As countries race to obtain doses of COVID-19 vaccines, China and Russia have presented their vaccines as attractive options to low-income countries. So far, however, they have failed to live up to their promises.
China’s Sinovac and Sinopharm vaccines and Russia’s Sputnik V have arrived in smaller amounts and for higher prices than expected.
China has delivered 3.15 million doses to Africa, less than 4% of its vaccine exports, according to analyst Bridge Consulting. Russia has promised the African Union more than 300 million doses of Sputnik V, but so far has provided only 100,000 to Algeria, Tunisia and Guinea.
By comparison, the international COVAX facility has provided African countries with 15 million doses across 22 countries. COVAX’s vaccines primarily have come from AstraZeneca.
“The numbers of vaccines China is donating are not going to move the needle in any of these countries,” Eric Olander, co-founder of the China Africa Project, told Reuters.
At a conference on April 11, the head of the Chinese Center for Disease Control and Prevention reported that his country’s vaccines have shown efficacy as low as 50% — the minimum at which the World Health Organization (WHO) will clear a vaccine for use. Chinese media did not report on the statement.
Russia and China have released little information about their vaccines. Chinese vaccine developers have not published the results of their third-phase trials in peer-reviewed journals.
Russia has claimed 92% effectiveness for Sputnik V against the original COVID-19 virus. But in a letter to the British medical journal The Lancet in March, an international group of researchers questioned the Russian claim, calling out the “unusual and improbable” similarity in responses across age groups throughout three trial phases.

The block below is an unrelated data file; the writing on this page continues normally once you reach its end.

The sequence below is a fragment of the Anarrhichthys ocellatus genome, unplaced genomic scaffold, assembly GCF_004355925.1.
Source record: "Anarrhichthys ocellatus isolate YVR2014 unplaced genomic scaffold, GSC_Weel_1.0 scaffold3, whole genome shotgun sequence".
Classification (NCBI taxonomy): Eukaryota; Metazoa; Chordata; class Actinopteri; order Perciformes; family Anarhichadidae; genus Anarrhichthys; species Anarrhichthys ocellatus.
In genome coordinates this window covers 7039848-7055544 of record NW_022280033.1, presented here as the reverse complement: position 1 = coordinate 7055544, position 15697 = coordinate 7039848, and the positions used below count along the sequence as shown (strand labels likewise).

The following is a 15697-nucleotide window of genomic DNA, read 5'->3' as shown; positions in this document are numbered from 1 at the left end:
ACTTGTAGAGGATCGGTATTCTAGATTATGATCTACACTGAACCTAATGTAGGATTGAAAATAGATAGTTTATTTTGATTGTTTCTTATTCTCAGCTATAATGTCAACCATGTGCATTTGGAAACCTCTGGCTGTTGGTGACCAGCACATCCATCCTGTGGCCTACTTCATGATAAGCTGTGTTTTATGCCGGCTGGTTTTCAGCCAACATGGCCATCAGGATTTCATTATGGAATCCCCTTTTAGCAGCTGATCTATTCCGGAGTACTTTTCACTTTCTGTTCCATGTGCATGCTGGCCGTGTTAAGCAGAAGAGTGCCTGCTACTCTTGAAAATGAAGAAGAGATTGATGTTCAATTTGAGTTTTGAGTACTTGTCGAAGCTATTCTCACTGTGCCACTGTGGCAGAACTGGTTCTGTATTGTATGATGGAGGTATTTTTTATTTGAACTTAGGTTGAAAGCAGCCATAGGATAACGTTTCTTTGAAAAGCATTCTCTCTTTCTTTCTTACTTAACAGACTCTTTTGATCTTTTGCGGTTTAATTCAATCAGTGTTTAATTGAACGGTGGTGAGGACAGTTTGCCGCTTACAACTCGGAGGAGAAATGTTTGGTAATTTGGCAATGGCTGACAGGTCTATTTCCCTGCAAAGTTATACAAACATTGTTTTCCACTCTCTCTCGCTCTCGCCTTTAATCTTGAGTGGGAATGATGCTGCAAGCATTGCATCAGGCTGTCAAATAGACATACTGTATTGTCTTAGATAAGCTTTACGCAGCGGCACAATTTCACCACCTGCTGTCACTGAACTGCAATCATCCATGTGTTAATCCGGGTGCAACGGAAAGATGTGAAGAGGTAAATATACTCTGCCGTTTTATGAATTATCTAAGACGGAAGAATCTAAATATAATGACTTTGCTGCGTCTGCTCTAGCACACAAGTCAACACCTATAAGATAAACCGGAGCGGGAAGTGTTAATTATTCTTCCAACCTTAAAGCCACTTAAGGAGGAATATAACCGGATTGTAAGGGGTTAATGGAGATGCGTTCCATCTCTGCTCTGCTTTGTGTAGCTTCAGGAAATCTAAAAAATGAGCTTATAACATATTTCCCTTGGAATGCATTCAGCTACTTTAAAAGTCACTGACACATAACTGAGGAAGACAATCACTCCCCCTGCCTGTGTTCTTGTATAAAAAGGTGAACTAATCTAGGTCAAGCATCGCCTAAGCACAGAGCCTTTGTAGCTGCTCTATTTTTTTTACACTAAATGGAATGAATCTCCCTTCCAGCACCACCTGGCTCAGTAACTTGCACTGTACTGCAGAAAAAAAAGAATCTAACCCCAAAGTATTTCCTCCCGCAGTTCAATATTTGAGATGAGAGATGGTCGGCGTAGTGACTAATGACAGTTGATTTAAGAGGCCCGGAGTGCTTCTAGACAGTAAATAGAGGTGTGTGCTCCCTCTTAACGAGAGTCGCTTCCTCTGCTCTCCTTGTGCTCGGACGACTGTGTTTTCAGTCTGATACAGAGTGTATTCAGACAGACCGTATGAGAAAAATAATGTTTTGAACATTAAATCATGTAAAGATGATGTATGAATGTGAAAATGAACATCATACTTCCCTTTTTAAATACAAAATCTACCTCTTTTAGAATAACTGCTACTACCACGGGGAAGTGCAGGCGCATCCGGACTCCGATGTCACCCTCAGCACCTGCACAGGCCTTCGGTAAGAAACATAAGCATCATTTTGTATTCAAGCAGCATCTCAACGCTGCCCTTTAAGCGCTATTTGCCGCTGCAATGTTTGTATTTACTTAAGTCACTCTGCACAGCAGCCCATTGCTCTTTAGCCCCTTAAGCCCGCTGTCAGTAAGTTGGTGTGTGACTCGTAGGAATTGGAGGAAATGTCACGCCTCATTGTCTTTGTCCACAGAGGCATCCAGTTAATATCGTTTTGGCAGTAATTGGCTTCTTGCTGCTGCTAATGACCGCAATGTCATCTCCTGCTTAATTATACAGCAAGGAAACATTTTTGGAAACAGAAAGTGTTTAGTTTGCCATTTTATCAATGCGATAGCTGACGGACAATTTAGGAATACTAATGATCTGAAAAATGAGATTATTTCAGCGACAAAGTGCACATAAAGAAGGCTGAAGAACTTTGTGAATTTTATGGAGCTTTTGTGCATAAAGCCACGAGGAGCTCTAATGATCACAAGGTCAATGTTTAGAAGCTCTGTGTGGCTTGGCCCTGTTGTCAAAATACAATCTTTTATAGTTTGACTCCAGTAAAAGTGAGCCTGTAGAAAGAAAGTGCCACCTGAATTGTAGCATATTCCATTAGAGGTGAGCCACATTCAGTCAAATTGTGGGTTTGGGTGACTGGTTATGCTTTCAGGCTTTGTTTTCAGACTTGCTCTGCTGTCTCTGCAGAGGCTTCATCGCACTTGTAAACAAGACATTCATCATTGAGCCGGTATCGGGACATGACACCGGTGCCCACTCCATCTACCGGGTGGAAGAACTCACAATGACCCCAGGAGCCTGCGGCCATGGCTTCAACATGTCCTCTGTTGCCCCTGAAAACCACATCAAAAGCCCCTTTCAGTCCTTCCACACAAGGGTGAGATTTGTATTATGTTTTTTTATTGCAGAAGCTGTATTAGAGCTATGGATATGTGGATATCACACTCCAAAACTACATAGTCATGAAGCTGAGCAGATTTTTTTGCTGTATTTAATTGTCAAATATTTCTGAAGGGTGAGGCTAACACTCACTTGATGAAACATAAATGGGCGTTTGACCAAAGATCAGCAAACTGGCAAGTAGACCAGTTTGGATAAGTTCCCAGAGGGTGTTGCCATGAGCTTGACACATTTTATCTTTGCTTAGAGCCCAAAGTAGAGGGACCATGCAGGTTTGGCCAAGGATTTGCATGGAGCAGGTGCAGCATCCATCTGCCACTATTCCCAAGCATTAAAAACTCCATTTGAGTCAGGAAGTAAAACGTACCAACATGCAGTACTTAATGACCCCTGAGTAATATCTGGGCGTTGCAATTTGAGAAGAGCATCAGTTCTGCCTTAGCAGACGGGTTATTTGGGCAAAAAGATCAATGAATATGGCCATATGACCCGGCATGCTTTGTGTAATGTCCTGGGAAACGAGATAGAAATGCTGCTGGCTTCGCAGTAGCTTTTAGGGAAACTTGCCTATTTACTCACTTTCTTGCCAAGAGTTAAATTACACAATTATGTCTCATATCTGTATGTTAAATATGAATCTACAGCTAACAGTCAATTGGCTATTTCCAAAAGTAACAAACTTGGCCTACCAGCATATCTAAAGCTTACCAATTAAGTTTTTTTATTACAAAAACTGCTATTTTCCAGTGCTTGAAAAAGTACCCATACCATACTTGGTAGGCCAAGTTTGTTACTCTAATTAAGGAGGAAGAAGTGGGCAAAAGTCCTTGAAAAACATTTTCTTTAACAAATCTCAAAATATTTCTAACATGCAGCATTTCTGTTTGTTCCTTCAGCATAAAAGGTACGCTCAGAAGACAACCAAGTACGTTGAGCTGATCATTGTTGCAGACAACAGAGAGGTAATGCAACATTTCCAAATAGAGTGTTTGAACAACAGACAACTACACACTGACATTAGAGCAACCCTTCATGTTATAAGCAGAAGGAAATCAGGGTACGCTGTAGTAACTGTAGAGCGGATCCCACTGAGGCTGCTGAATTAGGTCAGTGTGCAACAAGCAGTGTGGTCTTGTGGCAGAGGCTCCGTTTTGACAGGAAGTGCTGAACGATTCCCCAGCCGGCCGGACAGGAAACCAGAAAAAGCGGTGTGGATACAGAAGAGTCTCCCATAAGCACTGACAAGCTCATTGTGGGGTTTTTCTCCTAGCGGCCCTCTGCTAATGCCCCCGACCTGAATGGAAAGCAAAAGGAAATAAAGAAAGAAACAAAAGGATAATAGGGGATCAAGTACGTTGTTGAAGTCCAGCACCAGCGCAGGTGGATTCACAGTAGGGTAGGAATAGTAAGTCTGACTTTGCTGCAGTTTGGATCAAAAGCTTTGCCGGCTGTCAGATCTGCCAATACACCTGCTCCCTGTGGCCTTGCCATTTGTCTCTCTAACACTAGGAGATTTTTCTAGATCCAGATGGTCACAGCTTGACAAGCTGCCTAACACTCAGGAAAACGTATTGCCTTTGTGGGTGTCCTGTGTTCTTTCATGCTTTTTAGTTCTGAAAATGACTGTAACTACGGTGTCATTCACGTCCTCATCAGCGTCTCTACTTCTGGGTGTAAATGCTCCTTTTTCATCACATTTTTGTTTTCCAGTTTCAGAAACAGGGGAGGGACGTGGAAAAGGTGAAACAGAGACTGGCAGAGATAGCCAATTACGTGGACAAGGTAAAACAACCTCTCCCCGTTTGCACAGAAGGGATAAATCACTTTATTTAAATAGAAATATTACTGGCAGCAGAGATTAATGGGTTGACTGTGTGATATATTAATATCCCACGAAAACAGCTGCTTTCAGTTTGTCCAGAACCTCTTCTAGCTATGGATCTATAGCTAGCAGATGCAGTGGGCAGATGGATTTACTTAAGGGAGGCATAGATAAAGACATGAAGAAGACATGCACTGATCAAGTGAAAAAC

A study of blood samples from 12 people who received the Sputnik V vaccine showed it performs poorly against the B1.351 variant that dominates South Africa and Zambia and is found in more than a dozen other African countries. In eight of the 12 cases, the vaccine failed to neutralize the virus, according to the researchers.
Tests of the Chinese vaccines in Brazil showed they were 50.4% effective at neutralizing COVID-19. Neither Chinese nor Russian vaccines have won WHO approval for emergency use. An emergency use listing by the WHO makes the vaccine available to U.N. but individual countries do not have to follow the guidance.
Zimbabwe bought 1.2 million doses of Chinese vaccines and began distributing the first 200,000 doses in mid-February. Benin, Djibouti, Somalia and Tunisia also have received Chinese vaccines.
Another 600,000 Chinese-made doses arrived in Zimbabwe in March, though some Zimbabweans have been reluctant to take them.
Activist Claris Madhuku, who leads the Platform for Youth Development, said a lack of information is making people hesitant to take the vaccine.
“I told myself I’d have to wait to see if other health workers join the vaccination, but I saw nobody,” Melisa Hungoidza, a 34-year-old nurse’s aide, told Canada’s Globe and Mail. “I’m afraid, because nothing much was said to us as health workers about the side effects of the Sinopharm vaccine.”